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          International energy reform urges for people to do their part

          By Jan Yumul in Riyadh | chinadaily.com.cn | Updated: 2023-02-09 21:56
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          An international energy forum in Riyadh has reiterated the call for all to "do their part and do more" in face of security and the low-carbon supply of energy, one of today's most pressing issues.

          "The challenges of the world have changed. Energy security has come back to the forefront and has to be taken seriously everywhere because it is one key dimension of energy transition," said Jean-Michel Glachant, president at the International Association of Energy Economics, or IAEE at the closing panel of the 44th International Conference of the IAEE.

          "Financing itself has become another key dimension of energy transition. We must always remember the millions of humans who still do not have access to modern energy," said Glachant.

          In his closing remarks, Fahad Alajlan, president of the King Abdullah Petroleum Studies and Research Center, or KAPSARC, said energy security "is becoming more important and that's not only oil and gas."

          He said there are supply chain issues and critical minerals needed and that "we need resiliency more than ever."

          "The energy crises has subsided but has not ended. We need to be prepared for more volatility, geopolitics and conflicts will increase and that risk will continue," said Alajlan.

          "Second, we're not doing enough for climate change. We're going for some optimal solutions in all sectors. Clean energy and renewable are important but it's not enough and we need more than that to get to net zero. And hydrocarbons wouldn't be part of the energy mix and we need to renew our focus on decarbonization," he added.

          Majid Al-Moneef, chairman at the Saudi Association for Energy Economics, or SAEE said that he was "surprised" that the current market situation and crisis in Europe "did not really dominate the discussions" at the conference, which ran from Feb 4 to 8. But he hoped they, as hosts, succeeded in providing a platform for everyone to exchange their ideas and address pressing issues.

          He noted that the current crises "have changed the trajectory, and trade flows" and could also be changing the investment flows.

          Gürkan Kumbaro?lu, vice rector and professor of Industrial Engineering of Bo?azi?i University in Turkiye, said the conference to him has been a showcase and that "there is great progress, willingness and determination in this direction toward Saudi Arabia's new vision.

          "The implications of this new vision, of this change, are not only national, they are regional, as well as global, because we're talking about the world's largest petroleum exporter who will now become an exporter of green electricity, and an exporter of green and blue hydrogen," said Kumbaro?lu.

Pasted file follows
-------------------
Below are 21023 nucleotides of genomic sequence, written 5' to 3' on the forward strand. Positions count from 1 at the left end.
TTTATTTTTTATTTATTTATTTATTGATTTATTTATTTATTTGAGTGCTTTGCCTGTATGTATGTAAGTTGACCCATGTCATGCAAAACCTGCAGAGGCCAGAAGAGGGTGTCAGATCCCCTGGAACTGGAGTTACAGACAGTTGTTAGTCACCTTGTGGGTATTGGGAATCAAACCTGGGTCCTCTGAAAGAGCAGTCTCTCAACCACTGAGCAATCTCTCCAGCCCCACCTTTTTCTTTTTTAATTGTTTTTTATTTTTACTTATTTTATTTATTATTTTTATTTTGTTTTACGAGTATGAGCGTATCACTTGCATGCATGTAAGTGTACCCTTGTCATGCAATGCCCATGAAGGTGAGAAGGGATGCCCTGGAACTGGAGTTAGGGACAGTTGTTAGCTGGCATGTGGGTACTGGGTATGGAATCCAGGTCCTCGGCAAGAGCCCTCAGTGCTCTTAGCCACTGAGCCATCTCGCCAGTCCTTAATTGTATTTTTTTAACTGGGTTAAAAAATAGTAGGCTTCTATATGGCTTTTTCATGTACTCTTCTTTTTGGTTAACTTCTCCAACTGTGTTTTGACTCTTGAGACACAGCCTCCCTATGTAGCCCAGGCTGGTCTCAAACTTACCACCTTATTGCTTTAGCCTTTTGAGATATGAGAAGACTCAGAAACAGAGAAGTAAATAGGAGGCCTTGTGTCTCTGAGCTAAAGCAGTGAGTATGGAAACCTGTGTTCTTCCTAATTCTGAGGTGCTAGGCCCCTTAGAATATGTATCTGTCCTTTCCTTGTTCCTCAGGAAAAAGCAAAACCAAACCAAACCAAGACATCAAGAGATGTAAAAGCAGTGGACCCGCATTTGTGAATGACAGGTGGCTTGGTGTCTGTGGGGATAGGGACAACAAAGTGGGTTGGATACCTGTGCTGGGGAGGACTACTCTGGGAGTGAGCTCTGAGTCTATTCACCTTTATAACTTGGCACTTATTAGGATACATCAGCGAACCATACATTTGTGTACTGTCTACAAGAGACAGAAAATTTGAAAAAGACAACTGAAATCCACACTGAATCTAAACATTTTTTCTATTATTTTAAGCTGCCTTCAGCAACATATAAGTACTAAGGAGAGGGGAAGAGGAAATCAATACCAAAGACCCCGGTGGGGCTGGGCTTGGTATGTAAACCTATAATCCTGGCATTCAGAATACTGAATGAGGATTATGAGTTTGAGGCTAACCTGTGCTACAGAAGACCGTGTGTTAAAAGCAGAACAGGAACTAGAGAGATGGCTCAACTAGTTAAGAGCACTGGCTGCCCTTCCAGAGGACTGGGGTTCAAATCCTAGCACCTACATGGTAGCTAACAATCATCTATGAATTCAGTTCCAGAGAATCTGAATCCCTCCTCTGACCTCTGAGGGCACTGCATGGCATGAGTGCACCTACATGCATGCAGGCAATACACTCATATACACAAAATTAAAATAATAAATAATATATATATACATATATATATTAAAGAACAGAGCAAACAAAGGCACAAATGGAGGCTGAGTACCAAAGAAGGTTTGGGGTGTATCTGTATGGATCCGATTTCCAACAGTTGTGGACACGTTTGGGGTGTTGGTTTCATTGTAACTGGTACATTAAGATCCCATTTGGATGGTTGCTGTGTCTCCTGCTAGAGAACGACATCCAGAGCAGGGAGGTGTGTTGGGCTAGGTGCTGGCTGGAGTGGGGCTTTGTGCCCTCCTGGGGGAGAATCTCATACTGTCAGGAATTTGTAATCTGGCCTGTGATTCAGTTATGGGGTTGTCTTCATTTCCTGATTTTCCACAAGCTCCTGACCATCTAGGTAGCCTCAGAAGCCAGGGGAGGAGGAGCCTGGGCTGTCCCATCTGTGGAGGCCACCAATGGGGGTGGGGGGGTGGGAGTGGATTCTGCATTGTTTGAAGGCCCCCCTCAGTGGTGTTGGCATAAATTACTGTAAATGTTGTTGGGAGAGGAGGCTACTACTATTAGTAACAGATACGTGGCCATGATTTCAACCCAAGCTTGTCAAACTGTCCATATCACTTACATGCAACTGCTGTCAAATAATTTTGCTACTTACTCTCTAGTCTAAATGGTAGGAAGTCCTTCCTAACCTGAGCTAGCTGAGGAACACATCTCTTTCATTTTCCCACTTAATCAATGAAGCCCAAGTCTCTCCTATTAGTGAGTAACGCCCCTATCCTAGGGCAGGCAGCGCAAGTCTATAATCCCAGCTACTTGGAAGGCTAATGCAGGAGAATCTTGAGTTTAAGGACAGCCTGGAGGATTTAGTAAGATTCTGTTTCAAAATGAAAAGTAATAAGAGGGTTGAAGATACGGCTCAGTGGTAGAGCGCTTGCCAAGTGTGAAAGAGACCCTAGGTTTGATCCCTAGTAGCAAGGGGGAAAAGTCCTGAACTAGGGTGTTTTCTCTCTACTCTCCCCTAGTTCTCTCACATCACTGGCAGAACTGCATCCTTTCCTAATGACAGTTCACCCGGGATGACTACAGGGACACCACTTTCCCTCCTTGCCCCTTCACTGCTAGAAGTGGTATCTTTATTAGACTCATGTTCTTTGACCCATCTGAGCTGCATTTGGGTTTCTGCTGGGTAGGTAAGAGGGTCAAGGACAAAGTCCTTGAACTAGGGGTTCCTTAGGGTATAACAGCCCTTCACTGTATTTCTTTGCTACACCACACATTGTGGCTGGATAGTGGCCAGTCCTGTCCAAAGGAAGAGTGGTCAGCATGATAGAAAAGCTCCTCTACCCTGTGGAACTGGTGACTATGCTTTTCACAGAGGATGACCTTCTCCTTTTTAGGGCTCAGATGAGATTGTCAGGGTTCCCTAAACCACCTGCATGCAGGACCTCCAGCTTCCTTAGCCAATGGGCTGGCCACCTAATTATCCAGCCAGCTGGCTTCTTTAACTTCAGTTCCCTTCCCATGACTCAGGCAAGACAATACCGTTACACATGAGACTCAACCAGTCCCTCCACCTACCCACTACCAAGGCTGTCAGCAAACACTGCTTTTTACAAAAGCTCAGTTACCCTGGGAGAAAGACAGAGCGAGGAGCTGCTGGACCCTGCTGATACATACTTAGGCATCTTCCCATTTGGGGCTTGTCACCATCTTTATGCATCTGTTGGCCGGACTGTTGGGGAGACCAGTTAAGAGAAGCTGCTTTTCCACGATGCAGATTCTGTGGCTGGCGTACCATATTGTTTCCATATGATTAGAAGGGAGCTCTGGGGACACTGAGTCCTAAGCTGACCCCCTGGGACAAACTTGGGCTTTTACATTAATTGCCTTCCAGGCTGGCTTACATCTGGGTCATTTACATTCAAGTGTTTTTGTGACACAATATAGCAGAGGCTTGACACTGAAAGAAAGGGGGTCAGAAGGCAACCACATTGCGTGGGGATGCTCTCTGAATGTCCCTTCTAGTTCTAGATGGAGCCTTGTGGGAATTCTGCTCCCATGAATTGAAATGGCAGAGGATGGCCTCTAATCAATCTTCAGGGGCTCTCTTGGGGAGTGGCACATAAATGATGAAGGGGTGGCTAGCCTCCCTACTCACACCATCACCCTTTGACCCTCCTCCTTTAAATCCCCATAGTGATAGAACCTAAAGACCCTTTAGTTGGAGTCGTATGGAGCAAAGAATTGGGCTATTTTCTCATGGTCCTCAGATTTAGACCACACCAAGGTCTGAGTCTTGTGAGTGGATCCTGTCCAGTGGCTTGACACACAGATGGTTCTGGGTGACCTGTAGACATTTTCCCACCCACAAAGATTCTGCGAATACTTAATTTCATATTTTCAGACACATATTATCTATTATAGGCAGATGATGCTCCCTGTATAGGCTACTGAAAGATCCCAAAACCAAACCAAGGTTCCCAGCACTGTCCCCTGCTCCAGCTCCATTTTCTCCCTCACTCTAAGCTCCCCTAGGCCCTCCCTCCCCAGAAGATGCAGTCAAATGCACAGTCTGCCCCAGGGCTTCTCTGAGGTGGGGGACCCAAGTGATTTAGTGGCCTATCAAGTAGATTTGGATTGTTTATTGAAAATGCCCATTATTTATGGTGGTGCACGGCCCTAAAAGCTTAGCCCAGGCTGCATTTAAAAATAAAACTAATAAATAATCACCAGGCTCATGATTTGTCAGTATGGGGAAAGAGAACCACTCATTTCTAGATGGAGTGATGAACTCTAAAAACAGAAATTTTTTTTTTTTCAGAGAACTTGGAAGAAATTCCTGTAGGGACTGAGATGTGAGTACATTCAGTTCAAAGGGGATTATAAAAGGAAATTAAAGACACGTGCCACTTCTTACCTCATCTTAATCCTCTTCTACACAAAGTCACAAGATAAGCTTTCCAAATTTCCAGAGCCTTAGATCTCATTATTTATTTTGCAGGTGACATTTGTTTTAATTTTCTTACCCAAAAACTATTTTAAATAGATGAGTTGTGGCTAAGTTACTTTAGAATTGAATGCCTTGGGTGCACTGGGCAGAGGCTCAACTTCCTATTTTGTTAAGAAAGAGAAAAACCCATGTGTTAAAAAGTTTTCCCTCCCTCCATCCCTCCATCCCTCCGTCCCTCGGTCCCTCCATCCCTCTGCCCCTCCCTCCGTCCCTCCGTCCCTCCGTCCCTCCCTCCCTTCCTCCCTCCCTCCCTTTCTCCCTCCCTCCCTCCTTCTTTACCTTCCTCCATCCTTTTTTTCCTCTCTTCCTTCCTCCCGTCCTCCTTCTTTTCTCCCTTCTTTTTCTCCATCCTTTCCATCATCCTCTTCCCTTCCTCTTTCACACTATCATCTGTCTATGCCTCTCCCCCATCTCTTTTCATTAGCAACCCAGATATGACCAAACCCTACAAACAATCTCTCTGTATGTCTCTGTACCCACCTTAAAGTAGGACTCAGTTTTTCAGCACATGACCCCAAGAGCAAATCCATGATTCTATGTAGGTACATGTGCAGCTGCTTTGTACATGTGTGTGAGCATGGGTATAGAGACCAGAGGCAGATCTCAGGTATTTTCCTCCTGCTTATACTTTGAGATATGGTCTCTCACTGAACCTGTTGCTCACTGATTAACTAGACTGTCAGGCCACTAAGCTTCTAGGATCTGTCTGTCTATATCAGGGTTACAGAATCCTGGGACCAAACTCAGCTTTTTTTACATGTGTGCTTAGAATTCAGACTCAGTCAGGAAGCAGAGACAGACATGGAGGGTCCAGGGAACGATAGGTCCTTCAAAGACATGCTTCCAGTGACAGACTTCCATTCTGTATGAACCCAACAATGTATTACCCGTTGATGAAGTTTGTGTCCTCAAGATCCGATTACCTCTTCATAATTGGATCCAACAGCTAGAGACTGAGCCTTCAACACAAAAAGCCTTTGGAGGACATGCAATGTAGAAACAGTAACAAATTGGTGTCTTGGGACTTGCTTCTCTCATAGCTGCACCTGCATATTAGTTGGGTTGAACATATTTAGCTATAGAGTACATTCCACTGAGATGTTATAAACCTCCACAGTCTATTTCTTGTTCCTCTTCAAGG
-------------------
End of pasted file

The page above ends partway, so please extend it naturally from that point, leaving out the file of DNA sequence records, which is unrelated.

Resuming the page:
"Saudi Arabia takes this green energy transformation, not as a threat but as an opportunity to adapt and sustain its role in global energy markets," he added.

          He also said Saudi Arabia's vision to become the leading country in decarbonization is setting an example for others to follow in terms of "the sustainable energy revolution." Istanbul of Turkiye is scheduled to host the next IAEE international conference in 2024.

          Alajlan said he was "completely surprised" with one of the presentations that showed that 91 percent of the energy in the transportation sector continues to come from oil – three percent lower than in the 1970s and lamented that little progress was made in the past four decades and that there was still "a long way to go".

          "Transportation starts with walking. So, we need to think a lot more about buses, public transportation, e-scooters and other two wheelers. We need to think this is not only a technology issue. We need to think about serious redesigns of our cities, how we work and how we live," said Alajlan.

          He also said "we are not investing enough in energy" and that investment is needed in other things, business models, and the need for capacity building.

          "We need to focus on people. We need to invest in people," said Alajlan.

          Christophe Bonnery , president at the French Association for Energy Economics, said one thing that impressed him was "the willingness of the Kingdom" to become a world leader in energy transition and that it was also willing to export its knowledge to other countries.

          He urged hosts KAPSARC and SAEE to continue doing their work, invite diverse speakers from Saudi Arabia, and consider having an inter-disciplinary team, not just mostly economists.

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